There’s more to an apology than simply saying you’re sorry.
Without question, the first step to getting past any reputational crisis is apologizing for the wrongdoing. Research shows that there’s actually a psychological benefit to true apologies. For the person wronged, she undergoes a feeling of emotional healing. What’s more, she no longer views the person who wronged her as a personal threat.
Beyond psychology, offering a true apology can often diffuse a situation that might spiral out of control on social media, in the workplace or in your business relationships. The perception that you are not only truly sorry, but that you will learn from your error, eases crisis situations and can form the basis of you reclaiming your personal or professional reputation.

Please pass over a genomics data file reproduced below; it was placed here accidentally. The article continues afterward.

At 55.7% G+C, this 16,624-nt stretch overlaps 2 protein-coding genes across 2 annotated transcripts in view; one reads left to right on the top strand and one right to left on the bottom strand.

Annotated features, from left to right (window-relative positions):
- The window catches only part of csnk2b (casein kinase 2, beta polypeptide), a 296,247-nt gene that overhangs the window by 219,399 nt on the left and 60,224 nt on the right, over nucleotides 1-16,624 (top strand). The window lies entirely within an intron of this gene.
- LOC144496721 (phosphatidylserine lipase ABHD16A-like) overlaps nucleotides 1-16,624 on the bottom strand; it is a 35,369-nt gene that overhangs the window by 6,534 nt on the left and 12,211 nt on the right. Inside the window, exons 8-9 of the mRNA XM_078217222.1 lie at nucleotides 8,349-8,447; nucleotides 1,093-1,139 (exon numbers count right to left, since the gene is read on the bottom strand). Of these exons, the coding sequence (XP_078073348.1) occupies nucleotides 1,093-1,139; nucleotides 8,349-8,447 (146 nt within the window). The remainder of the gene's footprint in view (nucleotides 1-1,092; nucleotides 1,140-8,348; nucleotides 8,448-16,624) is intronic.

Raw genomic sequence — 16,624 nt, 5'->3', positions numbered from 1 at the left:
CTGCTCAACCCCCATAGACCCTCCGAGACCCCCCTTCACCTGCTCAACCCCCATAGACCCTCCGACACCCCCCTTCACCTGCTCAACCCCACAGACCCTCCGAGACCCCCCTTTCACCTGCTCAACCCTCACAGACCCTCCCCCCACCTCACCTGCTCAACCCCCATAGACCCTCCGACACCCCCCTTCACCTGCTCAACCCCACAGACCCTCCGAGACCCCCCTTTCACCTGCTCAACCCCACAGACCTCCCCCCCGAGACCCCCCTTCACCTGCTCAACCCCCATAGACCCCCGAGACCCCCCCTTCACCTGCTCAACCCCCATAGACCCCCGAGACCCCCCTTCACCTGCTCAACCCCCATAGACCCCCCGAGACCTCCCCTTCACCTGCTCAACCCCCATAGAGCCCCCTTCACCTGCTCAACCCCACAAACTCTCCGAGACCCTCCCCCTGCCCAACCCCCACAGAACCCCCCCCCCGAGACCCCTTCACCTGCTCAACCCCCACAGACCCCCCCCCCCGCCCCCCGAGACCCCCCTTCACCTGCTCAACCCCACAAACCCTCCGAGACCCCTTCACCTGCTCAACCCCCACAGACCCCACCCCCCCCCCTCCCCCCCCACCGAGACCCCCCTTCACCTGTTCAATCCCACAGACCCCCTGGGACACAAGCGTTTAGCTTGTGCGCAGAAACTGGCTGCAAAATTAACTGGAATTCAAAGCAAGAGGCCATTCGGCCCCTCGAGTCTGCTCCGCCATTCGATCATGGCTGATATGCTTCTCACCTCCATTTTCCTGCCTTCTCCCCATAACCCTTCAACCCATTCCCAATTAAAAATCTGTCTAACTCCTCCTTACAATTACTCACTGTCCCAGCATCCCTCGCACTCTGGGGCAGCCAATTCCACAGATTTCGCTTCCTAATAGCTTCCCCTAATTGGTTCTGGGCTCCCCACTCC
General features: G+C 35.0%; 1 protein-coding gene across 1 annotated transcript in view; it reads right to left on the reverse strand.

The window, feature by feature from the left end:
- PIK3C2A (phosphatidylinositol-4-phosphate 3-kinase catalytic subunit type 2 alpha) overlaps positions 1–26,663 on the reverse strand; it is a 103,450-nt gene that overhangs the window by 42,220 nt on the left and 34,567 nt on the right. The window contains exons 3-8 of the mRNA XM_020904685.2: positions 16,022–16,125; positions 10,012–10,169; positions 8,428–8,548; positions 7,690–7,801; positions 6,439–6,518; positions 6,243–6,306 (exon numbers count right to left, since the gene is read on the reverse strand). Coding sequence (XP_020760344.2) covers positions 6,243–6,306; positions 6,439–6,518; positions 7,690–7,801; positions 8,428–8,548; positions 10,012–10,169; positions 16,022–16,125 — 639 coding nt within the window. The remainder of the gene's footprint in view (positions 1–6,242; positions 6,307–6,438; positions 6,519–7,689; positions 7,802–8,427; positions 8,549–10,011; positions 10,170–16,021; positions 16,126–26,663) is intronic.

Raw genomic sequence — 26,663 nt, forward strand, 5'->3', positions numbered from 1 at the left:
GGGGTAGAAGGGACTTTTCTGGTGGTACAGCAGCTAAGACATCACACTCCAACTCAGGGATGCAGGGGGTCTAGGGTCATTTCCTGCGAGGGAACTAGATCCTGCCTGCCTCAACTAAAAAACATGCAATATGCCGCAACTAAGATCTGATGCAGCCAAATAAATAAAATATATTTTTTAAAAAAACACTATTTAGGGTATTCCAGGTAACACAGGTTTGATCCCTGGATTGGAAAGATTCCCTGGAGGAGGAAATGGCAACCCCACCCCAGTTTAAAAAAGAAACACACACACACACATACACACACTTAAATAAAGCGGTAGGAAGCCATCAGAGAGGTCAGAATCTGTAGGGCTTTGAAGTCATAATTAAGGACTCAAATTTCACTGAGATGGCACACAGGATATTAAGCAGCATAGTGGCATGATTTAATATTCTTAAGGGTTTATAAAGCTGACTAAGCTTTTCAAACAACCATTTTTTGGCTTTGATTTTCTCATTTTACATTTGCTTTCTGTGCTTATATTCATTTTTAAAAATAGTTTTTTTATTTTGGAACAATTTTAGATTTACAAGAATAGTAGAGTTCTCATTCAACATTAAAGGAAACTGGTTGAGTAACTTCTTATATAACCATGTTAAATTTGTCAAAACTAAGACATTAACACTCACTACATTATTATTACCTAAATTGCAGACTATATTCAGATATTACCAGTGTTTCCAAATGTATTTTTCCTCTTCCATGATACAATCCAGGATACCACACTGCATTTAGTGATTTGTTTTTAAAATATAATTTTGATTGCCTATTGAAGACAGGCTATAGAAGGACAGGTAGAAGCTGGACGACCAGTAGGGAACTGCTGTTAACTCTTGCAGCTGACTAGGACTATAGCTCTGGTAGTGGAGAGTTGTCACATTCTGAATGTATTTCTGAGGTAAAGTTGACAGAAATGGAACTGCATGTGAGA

What’s the best way to apologize? There’s some science behind that. The Ohio State University found in two separate studies that there are six elements to an effective apology—and the more facets you cover, the better your outcome: